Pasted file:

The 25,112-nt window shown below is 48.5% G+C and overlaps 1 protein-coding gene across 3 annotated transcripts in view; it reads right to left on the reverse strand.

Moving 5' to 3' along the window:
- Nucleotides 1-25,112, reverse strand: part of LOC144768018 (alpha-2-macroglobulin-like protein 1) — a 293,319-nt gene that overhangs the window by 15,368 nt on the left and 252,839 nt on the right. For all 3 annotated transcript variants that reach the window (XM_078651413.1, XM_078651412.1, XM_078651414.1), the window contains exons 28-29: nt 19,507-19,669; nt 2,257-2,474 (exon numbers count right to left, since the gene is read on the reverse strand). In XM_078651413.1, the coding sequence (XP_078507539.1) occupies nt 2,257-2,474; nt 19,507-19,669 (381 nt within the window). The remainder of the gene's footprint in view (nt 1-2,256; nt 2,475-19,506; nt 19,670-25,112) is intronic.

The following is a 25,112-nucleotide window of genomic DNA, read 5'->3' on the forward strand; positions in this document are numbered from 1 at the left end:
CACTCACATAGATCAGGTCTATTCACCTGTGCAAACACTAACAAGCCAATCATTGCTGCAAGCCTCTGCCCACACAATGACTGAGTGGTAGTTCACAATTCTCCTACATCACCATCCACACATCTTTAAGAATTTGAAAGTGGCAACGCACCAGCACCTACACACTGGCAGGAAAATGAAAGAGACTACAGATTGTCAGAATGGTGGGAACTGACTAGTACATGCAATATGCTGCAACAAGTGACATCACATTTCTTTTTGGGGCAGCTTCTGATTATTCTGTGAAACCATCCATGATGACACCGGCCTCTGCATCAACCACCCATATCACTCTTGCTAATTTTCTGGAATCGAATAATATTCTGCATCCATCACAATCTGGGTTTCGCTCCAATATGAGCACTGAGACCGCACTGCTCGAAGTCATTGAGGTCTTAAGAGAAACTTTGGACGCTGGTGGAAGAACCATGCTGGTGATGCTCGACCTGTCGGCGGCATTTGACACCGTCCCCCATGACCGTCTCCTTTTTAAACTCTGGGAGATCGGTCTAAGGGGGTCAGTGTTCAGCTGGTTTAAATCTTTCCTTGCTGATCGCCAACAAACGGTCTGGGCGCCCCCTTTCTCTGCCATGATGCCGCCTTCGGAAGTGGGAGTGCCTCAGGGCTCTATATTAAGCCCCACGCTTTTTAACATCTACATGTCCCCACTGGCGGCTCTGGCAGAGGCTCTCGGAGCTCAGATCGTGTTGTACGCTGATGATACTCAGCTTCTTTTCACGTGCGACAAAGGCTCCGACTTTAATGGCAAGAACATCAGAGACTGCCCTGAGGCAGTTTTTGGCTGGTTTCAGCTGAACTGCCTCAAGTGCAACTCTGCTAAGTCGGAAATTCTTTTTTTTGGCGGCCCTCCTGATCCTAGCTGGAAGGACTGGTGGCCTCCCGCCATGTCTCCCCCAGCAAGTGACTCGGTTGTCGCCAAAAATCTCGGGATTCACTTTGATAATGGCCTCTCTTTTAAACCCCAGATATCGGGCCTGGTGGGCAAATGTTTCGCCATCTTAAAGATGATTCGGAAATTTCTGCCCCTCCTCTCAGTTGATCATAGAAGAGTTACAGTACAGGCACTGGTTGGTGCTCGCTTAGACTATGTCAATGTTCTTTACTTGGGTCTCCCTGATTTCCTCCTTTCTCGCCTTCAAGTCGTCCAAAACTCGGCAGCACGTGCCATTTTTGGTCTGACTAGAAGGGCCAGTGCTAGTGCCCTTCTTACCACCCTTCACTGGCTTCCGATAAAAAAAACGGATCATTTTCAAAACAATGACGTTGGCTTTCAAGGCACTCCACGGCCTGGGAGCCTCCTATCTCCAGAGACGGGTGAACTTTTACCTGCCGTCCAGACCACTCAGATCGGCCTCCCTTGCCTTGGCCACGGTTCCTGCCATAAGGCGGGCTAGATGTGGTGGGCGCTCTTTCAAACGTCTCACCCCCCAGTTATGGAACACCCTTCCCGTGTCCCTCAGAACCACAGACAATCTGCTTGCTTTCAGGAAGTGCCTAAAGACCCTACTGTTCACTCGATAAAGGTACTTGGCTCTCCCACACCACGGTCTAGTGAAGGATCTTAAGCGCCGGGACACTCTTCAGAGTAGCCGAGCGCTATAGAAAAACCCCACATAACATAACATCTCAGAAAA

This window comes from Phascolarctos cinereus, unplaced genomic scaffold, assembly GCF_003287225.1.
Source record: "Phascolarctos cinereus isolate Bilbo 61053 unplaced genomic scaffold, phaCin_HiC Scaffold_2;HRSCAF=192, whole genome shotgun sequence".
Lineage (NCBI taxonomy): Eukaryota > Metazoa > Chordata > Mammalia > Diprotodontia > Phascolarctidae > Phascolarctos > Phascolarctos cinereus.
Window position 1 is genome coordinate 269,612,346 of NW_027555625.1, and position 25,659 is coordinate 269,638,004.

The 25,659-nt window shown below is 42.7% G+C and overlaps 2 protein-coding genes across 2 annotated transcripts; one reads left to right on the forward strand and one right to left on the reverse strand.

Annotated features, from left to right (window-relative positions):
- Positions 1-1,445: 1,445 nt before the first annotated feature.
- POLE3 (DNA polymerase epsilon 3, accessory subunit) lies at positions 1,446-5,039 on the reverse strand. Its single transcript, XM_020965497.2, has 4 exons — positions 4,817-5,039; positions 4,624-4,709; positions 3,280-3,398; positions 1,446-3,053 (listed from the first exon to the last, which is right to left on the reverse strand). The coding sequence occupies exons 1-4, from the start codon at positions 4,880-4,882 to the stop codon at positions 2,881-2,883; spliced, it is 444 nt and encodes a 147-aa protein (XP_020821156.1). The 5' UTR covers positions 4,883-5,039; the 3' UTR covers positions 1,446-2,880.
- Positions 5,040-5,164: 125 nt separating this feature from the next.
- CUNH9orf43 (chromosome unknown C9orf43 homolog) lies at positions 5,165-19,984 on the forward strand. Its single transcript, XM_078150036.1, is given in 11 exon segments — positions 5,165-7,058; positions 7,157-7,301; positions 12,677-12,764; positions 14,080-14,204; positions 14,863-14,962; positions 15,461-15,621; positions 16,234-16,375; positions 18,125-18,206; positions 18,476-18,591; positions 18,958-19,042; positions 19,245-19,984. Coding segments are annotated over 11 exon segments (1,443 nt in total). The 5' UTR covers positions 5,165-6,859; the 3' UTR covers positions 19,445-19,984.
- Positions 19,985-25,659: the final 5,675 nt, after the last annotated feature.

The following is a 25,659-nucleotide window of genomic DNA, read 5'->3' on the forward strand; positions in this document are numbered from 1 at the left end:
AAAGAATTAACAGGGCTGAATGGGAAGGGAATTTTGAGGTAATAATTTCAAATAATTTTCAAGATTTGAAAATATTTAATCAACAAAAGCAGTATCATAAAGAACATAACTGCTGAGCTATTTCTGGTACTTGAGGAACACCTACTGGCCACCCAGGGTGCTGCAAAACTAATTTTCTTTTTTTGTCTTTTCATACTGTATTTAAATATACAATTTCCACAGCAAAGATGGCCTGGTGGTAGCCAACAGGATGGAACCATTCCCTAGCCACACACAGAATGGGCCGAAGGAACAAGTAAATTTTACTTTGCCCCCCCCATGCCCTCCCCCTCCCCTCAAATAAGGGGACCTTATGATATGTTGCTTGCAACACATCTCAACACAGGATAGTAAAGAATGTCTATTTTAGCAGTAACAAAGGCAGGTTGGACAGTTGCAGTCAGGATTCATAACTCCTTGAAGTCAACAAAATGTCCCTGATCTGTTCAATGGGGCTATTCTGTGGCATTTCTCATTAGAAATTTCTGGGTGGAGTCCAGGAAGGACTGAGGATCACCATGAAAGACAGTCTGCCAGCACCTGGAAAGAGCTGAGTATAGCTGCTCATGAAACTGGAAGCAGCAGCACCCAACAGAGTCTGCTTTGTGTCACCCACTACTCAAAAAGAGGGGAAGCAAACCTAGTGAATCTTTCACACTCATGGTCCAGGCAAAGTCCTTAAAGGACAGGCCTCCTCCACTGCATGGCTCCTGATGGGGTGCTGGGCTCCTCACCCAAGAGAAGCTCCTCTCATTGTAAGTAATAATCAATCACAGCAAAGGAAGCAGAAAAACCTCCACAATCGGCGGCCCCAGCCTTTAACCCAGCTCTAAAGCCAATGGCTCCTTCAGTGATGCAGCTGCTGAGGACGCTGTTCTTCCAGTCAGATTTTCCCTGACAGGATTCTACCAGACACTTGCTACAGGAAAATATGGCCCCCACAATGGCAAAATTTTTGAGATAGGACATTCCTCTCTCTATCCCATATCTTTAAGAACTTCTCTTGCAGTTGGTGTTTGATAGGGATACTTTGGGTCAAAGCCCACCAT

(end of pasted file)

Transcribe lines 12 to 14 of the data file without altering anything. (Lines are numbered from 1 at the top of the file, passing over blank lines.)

- Positions 1-1,445: 1,445 nt before the first annotated feature.
- POLE3 (DNA polymerase epsilon 3, accessory subunit) lies at positions 1,446-5,039 on the reverse strand. Its single transcript, XM_020965497.2, has 4 exons — positions 4,817-5,039; positions 4,624-4,709; positions 3,280-3,398; positions 1,446-3,053 (listed from the first exon to the last, which is right to left on the reverse strand). The coding sequence occupies exons 1-4, from the start codon at positions 4,880-4,882 to the stop codon at positions 2,881-2,883; spliced, it is 444 nt and encodes a 147-aa protein (XP_020821156.1). The 5' UTR covers positions 4,883-5,039; the 3' UTR covers positions 1,446-2,880.
- Positions 5,040-5,164: 125 nt separating this feature from the next.